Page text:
I recently had to move off a company laptop I’d been using for a while, and (thanks to the flu) didnt have much time to do it. So, I backed up those directories I knew had any personal projects and data in and crossed-fingers I’d be able to get what I needed out of there when the time came.
One of the directories I got housed my subversion respositories (I’d been using the flat-file db option). When I started setting back up on a new laptop (and new-to-me platform in OSX) I was faced with a little problem: How to let the new install of subversion know about the old data.
A little reading around in the SVN book soon told me that what you are /supposed/ to do is run a svnadmin dump command, then create the new repos and
svnadmin load /path/to/reponame < /path/to/my/repo1.dump
svnserve –daemon –root “C:\Path\to\Subversion Repository”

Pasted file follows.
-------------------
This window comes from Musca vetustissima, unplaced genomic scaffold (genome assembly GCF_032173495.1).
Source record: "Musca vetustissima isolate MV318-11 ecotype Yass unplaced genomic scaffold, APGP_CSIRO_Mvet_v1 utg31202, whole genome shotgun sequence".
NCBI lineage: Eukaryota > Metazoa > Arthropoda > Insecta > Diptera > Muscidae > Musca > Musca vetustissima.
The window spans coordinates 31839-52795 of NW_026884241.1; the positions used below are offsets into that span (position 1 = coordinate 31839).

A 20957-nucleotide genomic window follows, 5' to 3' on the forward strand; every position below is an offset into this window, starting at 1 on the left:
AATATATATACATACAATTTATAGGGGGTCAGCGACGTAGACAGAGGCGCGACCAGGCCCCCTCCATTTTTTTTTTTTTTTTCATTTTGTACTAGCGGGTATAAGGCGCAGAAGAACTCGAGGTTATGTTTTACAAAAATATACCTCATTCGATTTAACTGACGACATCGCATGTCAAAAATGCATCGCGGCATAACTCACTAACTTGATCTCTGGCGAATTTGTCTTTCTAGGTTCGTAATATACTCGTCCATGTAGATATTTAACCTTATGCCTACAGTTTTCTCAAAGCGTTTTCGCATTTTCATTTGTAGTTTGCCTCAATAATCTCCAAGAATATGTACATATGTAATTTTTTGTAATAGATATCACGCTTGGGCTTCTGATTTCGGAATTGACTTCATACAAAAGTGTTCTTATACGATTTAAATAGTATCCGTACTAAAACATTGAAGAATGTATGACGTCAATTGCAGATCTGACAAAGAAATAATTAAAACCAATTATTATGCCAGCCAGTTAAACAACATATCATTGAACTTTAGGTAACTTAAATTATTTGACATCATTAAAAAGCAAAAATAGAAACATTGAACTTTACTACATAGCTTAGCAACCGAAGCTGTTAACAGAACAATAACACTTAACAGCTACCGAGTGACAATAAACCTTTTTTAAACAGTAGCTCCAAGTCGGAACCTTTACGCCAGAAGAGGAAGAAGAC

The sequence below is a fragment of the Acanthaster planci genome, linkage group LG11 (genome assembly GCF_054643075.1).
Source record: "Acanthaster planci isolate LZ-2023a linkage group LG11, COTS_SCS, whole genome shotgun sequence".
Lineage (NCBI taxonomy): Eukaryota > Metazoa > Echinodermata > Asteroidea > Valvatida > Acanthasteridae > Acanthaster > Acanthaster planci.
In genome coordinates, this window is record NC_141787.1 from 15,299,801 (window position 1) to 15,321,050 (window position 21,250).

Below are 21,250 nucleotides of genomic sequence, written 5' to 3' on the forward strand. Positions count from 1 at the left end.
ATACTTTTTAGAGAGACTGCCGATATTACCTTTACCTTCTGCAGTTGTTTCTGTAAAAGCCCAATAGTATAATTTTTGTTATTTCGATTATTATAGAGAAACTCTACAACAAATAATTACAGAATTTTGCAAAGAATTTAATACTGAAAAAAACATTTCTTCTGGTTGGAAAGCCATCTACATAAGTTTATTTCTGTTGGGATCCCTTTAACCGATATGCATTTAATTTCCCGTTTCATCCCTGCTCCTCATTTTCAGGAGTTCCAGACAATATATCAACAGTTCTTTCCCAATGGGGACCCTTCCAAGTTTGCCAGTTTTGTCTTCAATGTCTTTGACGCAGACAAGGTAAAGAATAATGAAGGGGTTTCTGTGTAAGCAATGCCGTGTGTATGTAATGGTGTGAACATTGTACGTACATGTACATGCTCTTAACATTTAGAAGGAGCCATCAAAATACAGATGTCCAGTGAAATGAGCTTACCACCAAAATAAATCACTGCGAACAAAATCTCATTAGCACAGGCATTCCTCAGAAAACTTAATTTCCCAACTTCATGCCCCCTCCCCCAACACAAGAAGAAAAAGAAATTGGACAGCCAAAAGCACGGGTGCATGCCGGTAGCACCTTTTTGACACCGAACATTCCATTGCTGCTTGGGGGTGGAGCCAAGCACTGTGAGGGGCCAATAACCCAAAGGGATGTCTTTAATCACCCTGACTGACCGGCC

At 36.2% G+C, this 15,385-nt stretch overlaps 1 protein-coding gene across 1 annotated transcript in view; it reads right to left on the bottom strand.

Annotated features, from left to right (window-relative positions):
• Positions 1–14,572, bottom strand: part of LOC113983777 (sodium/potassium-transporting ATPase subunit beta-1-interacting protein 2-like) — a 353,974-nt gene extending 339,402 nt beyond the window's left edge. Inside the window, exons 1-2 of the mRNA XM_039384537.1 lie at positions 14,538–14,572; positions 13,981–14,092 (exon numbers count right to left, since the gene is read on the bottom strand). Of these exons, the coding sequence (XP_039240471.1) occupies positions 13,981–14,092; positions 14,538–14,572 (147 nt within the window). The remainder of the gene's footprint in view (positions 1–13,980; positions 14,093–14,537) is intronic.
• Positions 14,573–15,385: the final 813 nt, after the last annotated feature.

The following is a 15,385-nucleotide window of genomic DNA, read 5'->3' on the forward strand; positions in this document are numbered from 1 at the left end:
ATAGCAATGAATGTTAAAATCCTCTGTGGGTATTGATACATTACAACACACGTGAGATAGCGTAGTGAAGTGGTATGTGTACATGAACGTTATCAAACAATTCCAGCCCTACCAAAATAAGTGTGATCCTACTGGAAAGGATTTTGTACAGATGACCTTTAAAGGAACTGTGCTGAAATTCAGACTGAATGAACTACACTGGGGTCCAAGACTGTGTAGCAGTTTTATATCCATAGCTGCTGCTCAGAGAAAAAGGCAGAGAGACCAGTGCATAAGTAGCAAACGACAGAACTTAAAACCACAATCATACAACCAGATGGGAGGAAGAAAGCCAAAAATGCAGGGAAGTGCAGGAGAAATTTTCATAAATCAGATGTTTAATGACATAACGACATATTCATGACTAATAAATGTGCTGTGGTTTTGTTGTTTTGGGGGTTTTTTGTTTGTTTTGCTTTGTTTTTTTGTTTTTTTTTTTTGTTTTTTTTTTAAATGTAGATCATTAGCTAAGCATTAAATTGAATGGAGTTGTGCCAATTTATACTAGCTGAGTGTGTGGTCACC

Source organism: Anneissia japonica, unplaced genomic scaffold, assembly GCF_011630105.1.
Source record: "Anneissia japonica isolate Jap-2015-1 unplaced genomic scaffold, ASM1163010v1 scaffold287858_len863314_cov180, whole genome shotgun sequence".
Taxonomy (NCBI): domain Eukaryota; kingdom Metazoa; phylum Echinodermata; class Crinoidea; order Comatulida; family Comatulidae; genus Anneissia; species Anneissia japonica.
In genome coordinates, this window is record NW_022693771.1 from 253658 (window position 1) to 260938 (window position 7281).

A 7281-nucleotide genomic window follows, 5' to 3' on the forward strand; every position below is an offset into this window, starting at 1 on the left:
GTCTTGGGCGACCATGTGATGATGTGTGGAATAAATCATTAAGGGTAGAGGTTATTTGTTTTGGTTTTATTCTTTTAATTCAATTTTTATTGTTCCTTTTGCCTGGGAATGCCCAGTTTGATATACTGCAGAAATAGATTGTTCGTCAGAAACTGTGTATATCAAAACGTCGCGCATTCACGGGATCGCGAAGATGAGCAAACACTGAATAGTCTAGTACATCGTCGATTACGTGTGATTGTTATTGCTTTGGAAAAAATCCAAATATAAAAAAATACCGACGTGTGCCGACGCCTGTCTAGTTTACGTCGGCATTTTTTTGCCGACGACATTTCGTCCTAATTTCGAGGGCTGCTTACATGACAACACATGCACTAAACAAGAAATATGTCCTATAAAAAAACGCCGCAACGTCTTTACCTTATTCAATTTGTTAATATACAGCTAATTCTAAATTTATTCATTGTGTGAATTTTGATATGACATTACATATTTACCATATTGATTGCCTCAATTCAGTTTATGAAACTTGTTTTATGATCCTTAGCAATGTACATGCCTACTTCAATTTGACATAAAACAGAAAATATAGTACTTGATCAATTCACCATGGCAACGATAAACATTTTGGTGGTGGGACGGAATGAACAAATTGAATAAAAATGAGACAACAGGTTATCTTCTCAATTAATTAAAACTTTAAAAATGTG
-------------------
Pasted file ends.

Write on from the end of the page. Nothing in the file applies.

That wouldnt work as-is, but it pointed me in the right direction. Subversion of course has a notion of a root directory where it expects to find everything. I was running subversion via apache though. I’d gone through the basic set up to configure it, and it was busily serving up an entirely fresh and empty repo. To cut a long story short, I finally ended up with this:
LoadModule dav_svn_module /usr/libexec/apache2/mod_dav_svn.so
AuthName “Subversion repository”
SVNParentPath was the magical incantation I needed. After that I was left only permissions to fix. That’s apparently where most people stumble. And its not my strong point. I can chmod 755 myscript.cgi like the rest of them, but dont ask me to explain what it (and all its possible variations) does exactly. I dug briefly into a nice tutorial on chmod, to grok the details once and for all, but found this walkthrough, and this one which instead supplied all the information I needed.
On OSX/Leopard I needed to use the www user, otherwise that was basically it.
sudo acpachectl restart
svn co –username me http://localhost/svn/clients-repo \
…finally got me pay dirt - the full directory tree, with version history